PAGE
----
Modeling maximum oxygen uptake of elite endurance athletes

NEVILL, A. M., BROWN, D., GODFREY, R., JOHNSON, P. J., ROMER, L., STEWART, A. D. and WINTER, E. M. (2003). Modeling maximum oxygen uptake of elite endurance athletes. Medicine and science in sports and exercise, 35 (3), 488-494.

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Link to published version:: 10.1249/01.MSS.0000053728.12929.5D

Abstract

Purpose: To compare the maximum oxygen uptake (VO2max) of elite endurance athletes and to explain why the body mass exponent, necessary to render VO2max independent of body mass, appears to be greater than 0.67.

Methods: Study 1: VO2max of 174 international sportsmen and women was assessed. Athletes were recruited from seven sports (middle- and long-distance runners, heavyweight and lightweight rowers, triathletes, and squash and badminton players). Study 2: calf and thigh leg muscle masses were estimated in 106 male and 30 female athletes from 11 sports. Differences in VO2max and leg muscle masses between “sports” and “sex” were analyzed independent of body mass by using allometric log-linear ANCOVA.

Results: Heavyweight rowers had the greatest VO2max when expressed in L.min-1 but long-distance runners had the highest VO2max in mL.kg-1.min-1. However, the ANCOVA identified no difference in “mass independent”VO2max between the five “pure” endurance sports (runners, rowers, and triathletes) (P > 0.05) with the two racket sports being significantly lower. The body mass covariate exponent was inflated, estimated as 0.94. The results from study 2 estimated calf and thigh leg muscle masses to increase in proportion to body mass, m1.11 and m1.38, respectively.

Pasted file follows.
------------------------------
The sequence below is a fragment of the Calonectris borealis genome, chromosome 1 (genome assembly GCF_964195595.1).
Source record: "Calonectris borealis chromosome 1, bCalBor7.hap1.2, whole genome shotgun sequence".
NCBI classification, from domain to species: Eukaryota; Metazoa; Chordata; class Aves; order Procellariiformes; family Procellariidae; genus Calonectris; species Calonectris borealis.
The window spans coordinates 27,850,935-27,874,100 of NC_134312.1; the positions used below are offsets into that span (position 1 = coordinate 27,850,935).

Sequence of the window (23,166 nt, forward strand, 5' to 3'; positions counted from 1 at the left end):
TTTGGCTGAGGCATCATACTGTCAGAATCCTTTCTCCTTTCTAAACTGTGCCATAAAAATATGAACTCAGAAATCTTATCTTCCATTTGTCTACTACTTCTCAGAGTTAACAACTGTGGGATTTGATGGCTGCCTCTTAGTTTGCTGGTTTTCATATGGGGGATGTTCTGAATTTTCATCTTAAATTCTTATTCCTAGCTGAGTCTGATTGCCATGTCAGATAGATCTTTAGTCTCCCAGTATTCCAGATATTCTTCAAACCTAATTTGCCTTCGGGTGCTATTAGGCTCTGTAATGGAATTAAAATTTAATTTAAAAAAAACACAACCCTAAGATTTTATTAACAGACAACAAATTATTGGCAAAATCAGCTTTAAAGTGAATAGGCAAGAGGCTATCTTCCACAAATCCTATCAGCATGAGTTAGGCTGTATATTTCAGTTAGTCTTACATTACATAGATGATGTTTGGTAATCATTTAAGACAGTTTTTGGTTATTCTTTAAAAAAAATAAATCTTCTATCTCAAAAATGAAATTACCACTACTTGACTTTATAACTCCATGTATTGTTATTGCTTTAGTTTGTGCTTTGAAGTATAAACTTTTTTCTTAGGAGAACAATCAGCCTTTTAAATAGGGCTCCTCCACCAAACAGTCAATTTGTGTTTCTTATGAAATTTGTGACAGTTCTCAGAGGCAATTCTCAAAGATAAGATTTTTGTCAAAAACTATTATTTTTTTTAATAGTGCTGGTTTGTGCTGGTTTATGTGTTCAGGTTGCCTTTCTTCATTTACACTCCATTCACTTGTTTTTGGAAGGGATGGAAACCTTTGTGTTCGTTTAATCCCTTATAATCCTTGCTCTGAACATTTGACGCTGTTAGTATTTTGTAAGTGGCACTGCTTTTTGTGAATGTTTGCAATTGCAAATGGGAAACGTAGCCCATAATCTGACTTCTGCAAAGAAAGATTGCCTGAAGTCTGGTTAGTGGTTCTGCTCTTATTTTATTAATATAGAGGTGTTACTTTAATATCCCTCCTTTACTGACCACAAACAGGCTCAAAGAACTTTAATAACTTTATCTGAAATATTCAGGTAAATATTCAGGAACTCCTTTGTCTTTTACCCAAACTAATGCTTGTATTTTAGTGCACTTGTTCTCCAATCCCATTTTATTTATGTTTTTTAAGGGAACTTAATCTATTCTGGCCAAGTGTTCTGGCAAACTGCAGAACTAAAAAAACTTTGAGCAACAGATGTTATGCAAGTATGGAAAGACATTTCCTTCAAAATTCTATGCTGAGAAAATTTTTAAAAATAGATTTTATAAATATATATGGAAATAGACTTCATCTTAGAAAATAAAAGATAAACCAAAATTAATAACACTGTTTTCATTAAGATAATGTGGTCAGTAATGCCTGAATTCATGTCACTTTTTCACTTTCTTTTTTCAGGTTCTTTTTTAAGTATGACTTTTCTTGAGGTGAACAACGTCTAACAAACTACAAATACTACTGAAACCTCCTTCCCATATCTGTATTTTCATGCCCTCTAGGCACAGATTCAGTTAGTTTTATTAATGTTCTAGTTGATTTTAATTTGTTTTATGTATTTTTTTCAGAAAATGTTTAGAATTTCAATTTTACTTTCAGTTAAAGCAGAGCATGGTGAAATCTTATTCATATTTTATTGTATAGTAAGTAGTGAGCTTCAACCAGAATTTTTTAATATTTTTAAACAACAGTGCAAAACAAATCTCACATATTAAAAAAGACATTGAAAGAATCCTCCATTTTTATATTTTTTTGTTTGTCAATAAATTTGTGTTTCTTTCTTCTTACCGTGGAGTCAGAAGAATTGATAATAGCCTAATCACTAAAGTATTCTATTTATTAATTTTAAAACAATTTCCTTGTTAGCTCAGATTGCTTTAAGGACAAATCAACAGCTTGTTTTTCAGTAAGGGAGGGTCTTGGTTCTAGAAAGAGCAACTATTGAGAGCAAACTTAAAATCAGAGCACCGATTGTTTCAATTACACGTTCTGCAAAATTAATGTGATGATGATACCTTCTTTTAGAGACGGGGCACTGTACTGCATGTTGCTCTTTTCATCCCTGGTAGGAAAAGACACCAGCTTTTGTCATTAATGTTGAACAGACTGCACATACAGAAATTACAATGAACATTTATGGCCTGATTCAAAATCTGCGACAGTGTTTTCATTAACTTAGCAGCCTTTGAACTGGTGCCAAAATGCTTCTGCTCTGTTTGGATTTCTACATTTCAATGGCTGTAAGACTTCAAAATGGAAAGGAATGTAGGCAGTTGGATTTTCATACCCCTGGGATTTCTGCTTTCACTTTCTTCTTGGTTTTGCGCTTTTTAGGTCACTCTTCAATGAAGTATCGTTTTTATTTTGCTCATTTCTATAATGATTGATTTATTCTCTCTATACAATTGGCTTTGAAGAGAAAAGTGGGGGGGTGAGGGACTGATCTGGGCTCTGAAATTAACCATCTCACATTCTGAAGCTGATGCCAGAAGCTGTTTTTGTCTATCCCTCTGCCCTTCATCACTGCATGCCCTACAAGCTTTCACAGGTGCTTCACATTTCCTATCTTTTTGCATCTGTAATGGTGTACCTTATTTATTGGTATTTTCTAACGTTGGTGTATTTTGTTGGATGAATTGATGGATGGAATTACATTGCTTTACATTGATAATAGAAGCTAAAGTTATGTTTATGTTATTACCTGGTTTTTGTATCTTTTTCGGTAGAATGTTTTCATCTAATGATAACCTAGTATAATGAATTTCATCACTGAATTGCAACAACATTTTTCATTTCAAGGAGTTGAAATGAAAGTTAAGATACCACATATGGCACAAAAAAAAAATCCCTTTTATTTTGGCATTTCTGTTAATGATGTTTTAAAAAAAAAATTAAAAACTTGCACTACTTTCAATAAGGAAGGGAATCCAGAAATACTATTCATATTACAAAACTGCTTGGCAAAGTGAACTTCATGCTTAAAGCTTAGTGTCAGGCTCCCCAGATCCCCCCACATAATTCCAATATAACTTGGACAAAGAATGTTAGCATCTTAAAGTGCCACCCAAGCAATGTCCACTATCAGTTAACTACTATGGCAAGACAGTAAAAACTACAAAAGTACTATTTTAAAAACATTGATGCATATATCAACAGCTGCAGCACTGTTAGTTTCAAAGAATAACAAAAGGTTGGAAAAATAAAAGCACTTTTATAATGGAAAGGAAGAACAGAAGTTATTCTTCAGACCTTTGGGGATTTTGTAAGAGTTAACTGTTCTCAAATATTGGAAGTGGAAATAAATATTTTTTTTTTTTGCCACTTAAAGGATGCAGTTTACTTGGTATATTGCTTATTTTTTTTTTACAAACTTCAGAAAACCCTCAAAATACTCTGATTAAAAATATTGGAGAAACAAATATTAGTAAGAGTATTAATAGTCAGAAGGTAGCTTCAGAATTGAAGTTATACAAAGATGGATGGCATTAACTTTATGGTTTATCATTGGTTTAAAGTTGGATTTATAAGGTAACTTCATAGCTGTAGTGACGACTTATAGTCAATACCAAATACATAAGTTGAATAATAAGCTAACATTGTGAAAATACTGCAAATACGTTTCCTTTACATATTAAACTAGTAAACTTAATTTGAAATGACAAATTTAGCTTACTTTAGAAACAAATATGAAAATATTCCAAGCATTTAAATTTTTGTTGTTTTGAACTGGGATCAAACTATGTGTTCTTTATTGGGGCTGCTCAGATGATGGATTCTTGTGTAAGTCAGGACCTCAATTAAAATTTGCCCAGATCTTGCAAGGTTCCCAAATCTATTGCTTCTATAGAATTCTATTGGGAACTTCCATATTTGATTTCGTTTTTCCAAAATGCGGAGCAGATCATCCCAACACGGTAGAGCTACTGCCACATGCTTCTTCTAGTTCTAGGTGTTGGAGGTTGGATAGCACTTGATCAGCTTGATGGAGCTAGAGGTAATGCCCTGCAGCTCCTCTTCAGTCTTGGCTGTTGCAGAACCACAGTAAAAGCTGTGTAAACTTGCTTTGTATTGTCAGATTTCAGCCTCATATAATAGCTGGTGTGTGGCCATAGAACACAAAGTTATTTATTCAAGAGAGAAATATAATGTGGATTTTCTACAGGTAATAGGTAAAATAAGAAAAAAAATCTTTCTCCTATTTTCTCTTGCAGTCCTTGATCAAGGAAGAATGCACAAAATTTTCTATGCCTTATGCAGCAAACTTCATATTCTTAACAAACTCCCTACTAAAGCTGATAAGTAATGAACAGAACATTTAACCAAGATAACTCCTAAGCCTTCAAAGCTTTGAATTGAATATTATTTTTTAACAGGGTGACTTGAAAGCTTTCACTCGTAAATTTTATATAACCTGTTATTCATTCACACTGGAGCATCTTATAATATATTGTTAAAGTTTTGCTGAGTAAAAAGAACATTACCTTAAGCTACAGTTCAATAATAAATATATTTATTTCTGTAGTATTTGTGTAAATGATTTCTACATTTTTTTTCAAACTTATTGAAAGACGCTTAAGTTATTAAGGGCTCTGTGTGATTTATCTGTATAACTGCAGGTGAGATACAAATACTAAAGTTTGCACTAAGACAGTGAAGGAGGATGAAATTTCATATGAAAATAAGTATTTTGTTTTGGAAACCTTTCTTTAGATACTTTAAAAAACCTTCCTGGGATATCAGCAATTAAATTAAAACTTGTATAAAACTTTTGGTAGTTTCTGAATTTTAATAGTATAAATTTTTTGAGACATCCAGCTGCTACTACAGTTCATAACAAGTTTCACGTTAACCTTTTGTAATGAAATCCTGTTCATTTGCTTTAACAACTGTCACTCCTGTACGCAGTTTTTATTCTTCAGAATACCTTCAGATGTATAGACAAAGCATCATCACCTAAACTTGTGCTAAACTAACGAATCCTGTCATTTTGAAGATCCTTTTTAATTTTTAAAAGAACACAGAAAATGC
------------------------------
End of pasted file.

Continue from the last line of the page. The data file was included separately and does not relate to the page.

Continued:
Conclusions: After having controlled for differences in body mass,VO2max did not differ between pure endurance sports (P > 0.05). Assuming that athletes’ thigh muscle mass increases in proportion to body mass m1.38 as observed in study 2, a similar disproportional increase in VO2max would be anticipated, providing a plausible explanation for the inflated mass exponent associated with V˙ O2max identified in this and other studies.

Item Type: Article
Research Institute, Centre or Group: Centre for Sport and Exercise Science
Identification Number: 10.1249/01.MSS.0000053728.12929.5D
Depositing User: Ann Betterton
Date Deposited: 18 Dec 2008
Last Modified: 09 Dec 2009 18:23
URI: http://shura.shu.ac.uk/id/eprint/652

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